I have been implementing a Python3 interpreter from using the cPython spec chimera. It differs from the spec in a few places, and so this is the first post discussing how it differs and a little of why.

The entire implementation is pre alpha at the moment so all interfaces shown are subject to change.

In Python integers can grow to fill memory. There are a few documented places that do require the use of an integer bound to a c `long`

or `int`

. These are where underlying system interfaces are used, or taking the `len`

of builtin iterators. Where math operations are involved there are few limitations.

Floats are a different type in the number hierarchy implemented using a c `float`

or `double`

. They are always bound to the underlying type max, min, and accuracy. This bounding of the implementation causes exceptions casting from `int`

to python `float`

. Since Python3 there is an implicit cast used in integer division, and a floor division operator implements the old python2 behavior.

Some Python code demonstrating the exceptions encountered and possible bugs that could be hidden.

First this statement will report the approximate limiting factor for `int`

to `float`

. All numbers used in this statement are parsed as integers and this is important to find the limit without triggering an exception.

```
next(i for i in range(1, 1 << 300) if (1 / (1 << i)) == 0)
```

On my machine this reports back `1075`

.

Using just the expression from the `if`

expression above a bounding error is encountered but no exception is reported. The division is implicitly cast to a `float`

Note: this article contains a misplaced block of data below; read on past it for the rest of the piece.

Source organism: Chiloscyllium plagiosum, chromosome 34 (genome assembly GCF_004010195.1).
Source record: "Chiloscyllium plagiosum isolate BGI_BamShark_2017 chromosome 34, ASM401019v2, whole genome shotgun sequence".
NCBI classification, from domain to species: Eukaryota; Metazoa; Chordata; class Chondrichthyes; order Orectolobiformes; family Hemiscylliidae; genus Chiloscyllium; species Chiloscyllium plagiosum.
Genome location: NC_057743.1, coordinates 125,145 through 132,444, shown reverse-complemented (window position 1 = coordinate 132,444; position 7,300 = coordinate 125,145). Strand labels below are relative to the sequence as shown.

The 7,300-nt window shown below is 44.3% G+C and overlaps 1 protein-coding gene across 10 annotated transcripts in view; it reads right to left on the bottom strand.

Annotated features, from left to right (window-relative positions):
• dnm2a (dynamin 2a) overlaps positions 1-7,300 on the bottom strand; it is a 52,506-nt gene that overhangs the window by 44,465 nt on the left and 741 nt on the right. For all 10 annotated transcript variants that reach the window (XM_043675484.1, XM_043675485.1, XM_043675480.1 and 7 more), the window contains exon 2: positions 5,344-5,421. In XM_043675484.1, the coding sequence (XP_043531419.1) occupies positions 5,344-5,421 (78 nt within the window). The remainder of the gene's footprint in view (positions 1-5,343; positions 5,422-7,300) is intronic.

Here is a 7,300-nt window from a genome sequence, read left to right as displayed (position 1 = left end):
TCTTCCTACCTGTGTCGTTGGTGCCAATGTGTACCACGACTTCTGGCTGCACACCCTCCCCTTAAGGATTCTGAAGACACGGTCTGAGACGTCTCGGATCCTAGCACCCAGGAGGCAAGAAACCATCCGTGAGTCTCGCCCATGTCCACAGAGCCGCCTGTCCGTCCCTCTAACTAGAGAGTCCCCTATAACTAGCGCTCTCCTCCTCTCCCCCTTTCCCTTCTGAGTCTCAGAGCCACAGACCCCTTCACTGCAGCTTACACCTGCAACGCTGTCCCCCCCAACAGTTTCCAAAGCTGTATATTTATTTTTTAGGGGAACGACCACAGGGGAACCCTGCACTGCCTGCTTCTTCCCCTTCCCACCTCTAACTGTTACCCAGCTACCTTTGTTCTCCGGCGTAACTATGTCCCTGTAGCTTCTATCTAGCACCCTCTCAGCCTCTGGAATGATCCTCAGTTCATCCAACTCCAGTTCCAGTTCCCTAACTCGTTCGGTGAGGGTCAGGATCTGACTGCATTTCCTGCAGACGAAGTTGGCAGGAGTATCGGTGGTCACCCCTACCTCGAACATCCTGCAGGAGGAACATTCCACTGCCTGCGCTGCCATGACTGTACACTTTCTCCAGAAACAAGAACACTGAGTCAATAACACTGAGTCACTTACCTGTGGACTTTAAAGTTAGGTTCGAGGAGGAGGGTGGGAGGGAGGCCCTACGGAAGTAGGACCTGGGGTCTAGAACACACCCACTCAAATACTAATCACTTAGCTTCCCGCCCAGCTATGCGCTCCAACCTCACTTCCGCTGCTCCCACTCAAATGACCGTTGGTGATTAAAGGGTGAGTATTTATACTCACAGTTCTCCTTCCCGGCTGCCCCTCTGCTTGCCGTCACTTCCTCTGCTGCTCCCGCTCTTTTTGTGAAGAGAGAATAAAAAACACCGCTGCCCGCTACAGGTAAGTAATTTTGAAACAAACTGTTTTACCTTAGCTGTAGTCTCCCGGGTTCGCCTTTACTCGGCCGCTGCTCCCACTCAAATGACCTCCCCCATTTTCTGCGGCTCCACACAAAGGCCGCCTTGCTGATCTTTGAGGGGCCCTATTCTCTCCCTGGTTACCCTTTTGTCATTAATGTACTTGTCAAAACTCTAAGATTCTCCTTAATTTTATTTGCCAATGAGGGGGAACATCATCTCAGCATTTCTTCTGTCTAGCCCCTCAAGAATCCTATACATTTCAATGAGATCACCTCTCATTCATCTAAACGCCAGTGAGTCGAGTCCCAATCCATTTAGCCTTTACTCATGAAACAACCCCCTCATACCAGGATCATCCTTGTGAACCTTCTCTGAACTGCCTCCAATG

and bounded to `0.0`

.

```
1 / (1 << 1075) # 0.0
```

If a `float`

is encountered before the division takes place, then an exception is raised based on the `int`

being to large.

```
1.0 / (1 << 1075) # OverflowError
```

A `float`

doesn’t support bit operations even if it represents an exact integer.

```
1.0 << 1075 # TypeError
```

This leads to at least three code paths to handle before or after a division expression. The first is `0`

representing an edge case in many algorithms. It is therefore now an exception to do any division after the first division succeeds. The `OverflowError`

in the second case can be handled in a `try`

statement. The `TypeError`

is more generic of an exception and might be better handled with a look before you leap check.

There is a solution to most of this in the standard library. The `rational`

module implements a `Rational`

class that will handle the first two cases.

Based on the existence of that module I have implemented `struct Rational`

in chimera’s number implementation to handle Python `float`

. The number types in https://github.com/asakatida/chimera/tree/master/library/object/number use `std::variant`

to build a hierarchy around `std::uint64_t`

. A rational is then `numerator`

and `denominator`

fields as a `variant`

of all integer types. This implementation of `float`

is then just as unbounded as the `int`

s it could be cast from.

Having a unified number interface underlying both types will also allow a memory pool trivially join both `float`

and `int`

values. This will be explored in future posts.